> trying to compile it with gcc gives the following error:
    >
    > m.cpp:17: error: argument of type `void (A::)()' does not match `void
    > (A::*)()'
    >
    > I fail to see the difference between these two types. Anybody cares to
    > explain? Changing the problematic line to
    >
    > A::B::B() : mptr(&do_something) {} // error here
    >
    > I get the following error message:
    >
    > m.cpp:17: error: ISO C++ forbids taking the address of a bound member
    > function to form a pointer to member function. Say `&A::do_something'



    Sorry. I did not read this part before my previous post.

    However,
    A::B::B():mptr(&A::do_something){}


    compiles with Comeau C++ and with VC++.

    Regards,
    Sumit.
    --
    Sumit Rajan <>
    Sumit Rajan, Nov 9, 2005
    #3
  4. Imre Palik

    Sumit Rajan Guest

    "Sumit Rajan" <> wrote in message
    news:...
    >
    > "Imre Palik" <> wrote in
    > message news:...
    > However,
    > A::B::B():mptr(&A::do_something){}
    >
    >
    > compiles with Comeau C++ and with VC++.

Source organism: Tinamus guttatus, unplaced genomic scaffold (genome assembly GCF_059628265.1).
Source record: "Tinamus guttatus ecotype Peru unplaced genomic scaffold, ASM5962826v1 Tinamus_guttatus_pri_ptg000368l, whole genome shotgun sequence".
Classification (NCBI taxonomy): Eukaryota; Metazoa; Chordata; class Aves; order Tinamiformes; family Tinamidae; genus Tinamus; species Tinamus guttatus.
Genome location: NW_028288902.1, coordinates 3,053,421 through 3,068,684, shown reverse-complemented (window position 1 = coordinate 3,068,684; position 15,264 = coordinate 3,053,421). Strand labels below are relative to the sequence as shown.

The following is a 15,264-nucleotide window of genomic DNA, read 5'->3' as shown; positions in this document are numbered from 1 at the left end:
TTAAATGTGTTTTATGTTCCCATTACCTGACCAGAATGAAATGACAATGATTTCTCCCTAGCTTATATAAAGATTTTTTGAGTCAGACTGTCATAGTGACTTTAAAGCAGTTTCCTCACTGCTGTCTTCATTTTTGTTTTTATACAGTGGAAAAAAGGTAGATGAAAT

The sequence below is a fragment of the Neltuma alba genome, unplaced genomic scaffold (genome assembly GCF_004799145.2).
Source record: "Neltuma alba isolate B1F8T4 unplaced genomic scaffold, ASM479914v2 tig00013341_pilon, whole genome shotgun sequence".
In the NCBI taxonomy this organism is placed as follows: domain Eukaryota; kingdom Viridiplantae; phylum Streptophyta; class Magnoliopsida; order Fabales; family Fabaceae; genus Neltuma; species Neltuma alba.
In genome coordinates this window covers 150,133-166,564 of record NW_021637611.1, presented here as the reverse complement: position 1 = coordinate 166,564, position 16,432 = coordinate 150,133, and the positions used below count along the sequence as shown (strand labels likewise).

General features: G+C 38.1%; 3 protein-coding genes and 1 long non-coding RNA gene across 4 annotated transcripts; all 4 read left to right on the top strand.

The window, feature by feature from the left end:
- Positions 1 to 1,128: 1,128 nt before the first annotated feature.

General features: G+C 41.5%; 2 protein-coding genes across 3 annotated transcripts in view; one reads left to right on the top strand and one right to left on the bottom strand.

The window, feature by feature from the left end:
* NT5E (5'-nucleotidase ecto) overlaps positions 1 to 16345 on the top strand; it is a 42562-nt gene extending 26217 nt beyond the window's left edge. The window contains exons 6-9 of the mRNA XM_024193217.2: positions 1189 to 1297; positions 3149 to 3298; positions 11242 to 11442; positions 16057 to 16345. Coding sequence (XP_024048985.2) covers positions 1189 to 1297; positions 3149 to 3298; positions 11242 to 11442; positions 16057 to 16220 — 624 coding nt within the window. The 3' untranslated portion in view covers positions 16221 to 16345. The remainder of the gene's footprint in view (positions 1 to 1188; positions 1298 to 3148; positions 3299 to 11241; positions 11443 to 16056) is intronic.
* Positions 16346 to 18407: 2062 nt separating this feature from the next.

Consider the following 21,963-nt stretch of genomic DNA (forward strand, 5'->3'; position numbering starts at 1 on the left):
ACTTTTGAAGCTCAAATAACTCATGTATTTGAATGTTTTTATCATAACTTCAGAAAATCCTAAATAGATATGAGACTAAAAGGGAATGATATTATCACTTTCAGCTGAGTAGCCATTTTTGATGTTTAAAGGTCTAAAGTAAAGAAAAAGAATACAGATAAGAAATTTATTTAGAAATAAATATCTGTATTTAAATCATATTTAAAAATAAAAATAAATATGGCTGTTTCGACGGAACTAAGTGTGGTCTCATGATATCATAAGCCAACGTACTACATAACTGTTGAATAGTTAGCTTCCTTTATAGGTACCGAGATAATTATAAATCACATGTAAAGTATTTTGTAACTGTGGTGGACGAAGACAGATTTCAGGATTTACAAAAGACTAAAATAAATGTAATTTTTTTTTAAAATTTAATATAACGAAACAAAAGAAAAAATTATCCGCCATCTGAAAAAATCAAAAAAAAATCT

And with g++ 3.4.2. Which version are you using?

    Regards,
    Sumit.
    --
    Sumit Rajan <>
    Sumit Rajan, Nov 9, 2005
    #4
  5. Imre Palik

    Imre Palik Guest

    "Sumit Rajan" <> writes:

    > "Sumit Rajan" <> wrote in message
    > news:...
    > >
    > > "Imre Palik" <> wrote in
    > > message news:...
    > > However,
    > > A::B::B():mptr(&A::do_something){}
    > >
    > >
    > > compiles with Comeau C++ and with VC++.

    >
    >
    > And with g++ 3.4.2. Which version are you using?


    I know that it compiles. I just want to know why doesn't it compile
    without the A:: part. AFAIK do_something() should be in scope in a method
    of an embedded class. Or am I missing something?

    ImRe
    Imre Palik, Nov 9, 2005
    #5
  6. >
    > I know that it compiles. I just want to know why doesn't it compile
    > without the A:: part. AFAIK do_something() should be in scope in a method
    > of an embedded class. Or am I missing something?
    >


    Yes, the syntax of C++. The expression &T::f is a pointer to member. No
    other syntax will do, not T::f or &(T::f) or just plain f. Scope is